If I was able to see the present Russian effort was insufficient why didn't Ritter? Why could an ex-machinist see what an ex-"intelligence officer" couldn't?

And if he couldn't see that for himself why didn't he read Anti-Empire and learn it here? Sounds like it would have saved him a ton of embarrassment.

In fact Ritter did a lot more than just assume that Russia would destroy nearly all of this American equipment in transit. He was actively telling his listeners that was indeed already happening. Something he now admits had been false the whole time.

I never paid attention to him, but a friend who did reports that Ritter was selling an elaborate fantasy where Russia had such amazing intel on NATO shipments that leaving the Dnieper bridges intact was clever 5D play to allow NATO supplies to come closer where they could be destroyed even more easily. (LOL)

Reality is that by now 15 planeloads are unloaded in eastern Poland every day. Russia has had success in destroying some of it on railway yards and in warehouses in Ukraine, but there is no indication it is destroying anything close to 15 planeloads a day. Far from it.  Russia doesn't have the surveillance capability to monitor every rail line, every train, and every warehouse, and the majority survives. If the Ukrainians are able to ship food, ammo and new units to the eastern theater  — and we know that they are — then they are also able to transport NATO ammo and NATO gear to the same destinations. Indeed since civilian trains are still making routine and on-schedule trips as far as Lozova in the Donetsk region, how could they not?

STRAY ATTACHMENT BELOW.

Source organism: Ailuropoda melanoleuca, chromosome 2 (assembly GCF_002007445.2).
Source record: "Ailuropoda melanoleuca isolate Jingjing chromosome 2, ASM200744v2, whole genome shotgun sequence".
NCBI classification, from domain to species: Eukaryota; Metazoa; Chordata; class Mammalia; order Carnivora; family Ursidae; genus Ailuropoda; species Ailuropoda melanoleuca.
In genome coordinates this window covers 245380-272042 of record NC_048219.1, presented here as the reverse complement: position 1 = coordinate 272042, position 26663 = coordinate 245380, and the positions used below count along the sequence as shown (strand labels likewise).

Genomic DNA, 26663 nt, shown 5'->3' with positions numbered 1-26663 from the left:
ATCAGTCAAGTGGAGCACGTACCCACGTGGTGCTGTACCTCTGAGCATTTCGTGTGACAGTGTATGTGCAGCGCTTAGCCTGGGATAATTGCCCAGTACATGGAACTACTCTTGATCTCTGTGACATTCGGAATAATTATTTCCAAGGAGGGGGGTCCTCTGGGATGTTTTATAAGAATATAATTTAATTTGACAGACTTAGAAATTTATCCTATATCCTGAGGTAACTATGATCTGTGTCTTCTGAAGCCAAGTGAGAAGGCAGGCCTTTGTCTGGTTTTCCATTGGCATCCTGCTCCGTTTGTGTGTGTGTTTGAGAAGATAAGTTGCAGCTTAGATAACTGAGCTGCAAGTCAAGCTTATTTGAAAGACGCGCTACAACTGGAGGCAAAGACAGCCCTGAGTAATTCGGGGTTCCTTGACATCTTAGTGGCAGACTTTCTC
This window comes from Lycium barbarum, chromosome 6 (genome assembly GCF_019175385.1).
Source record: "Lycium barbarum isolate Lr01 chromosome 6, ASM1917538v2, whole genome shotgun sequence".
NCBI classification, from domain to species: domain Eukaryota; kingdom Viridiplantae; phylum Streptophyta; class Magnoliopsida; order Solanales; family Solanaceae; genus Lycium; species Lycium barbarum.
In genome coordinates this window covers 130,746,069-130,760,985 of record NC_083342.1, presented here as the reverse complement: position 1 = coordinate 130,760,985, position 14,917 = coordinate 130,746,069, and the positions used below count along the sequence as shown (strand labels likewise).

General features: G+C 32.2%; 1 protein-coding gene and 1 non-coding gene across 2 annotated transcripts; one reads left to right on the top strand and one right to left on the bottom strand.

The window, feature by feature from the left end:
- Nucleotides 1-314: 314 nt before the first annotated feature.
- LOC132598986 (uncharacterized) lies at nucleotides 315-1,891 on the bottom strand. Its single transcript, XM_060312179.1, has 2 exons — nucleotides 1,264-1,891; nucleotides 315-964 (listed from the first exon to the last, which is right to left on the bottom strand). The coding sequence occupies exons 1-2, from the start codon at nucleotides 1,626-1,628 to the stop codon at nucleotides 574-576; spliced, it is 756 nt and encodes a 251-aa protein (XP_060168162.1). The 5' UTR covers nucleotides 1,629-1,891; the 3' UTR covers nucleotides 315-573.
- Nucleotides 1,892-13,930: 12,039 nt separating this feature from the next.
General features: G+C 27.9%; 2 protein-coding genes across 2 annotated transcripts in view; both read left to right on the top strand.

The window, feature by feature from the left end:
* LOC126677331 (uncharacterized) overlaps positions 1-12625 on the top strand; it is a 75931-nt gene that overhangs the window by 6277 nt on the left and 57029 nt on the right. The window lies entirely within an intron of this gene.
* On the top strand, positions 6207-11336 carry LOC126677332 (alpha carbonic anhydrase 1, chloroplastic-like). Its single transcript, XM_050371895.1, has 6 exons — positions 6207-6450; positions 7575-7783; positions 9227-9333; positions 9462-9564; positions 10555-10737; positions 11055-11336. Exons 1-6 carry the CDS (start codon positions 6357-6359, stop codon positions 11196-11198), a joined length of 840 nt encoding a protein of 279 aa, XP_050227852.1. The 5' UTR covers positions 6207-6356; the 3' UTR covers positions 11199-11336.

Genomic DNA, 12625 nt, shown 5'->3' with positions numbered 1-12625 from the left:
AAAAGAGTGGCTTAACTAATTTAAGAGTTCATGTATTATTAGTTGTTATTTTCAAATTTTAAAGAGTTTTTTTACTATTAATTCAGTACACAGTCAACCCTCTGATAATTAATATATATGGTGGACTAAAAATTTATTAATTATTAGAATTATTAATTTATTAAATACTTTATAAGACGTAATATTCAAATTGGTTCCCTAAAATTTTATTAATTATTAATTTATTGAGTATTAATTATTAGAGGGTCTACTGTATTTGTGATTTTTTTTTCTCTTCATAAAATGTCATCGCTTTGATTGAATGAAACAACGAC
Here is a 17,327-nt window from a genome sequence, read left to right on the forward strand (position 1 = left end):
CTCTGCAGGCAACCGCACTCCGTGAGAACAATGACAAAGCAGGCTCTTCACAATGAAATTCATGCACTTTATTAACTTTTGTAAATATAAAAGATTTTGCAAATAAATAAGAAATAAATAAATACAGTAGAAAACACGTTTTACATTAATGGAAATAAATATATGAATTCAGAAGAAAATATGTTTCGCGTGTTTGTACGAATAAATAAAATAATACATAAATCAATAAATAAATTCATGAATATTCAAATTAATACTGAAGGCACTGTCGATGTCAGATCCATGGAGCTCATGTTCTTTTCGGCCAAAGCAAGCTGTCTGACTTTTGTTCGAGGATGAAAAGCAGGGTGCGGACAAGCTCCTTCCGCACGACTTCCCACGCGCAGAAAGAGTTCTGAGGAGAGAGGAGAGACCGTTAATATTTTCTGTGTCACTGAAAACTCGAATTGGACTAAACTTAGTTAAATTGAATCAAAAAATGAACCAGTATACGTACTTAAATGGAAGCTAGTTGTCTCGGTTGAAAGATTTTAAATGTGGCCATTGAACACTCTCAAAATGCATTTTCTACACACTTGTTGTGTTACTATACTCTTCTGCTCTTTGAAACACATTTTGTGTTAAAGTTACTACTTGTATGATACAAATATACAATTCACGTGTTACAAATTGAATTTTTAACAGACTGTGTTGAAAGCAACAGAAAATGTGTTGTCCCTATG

It doesn't make sense that Ukrainians could run civilian trains to Donbass, and keep over 20 brigades they have there more or less supplied (except at the very front, in Russian artillery range), but would be magically incapable of transporting foreign-provided gear alone.

***

Changing your mind on something is very rare in people and can be a sign of unusual and remarkable intellectual honesty. So in theory Ritter's U-turn could be reason to praise him and take him more seriously than ever. Problem is his flip-flop happened overnight and without any warning whatsoever which in a commentator is the exact opposite of seriousness.

It's one thing to gradually chronicle a development that eventually forces you to switch to a different overall position. But it's an entirely different thing to keep saying there are no valid reasons to hold a position Y whatsoever, then one morning suddenly proclaiming yourself to now hold Y as correct because reasons.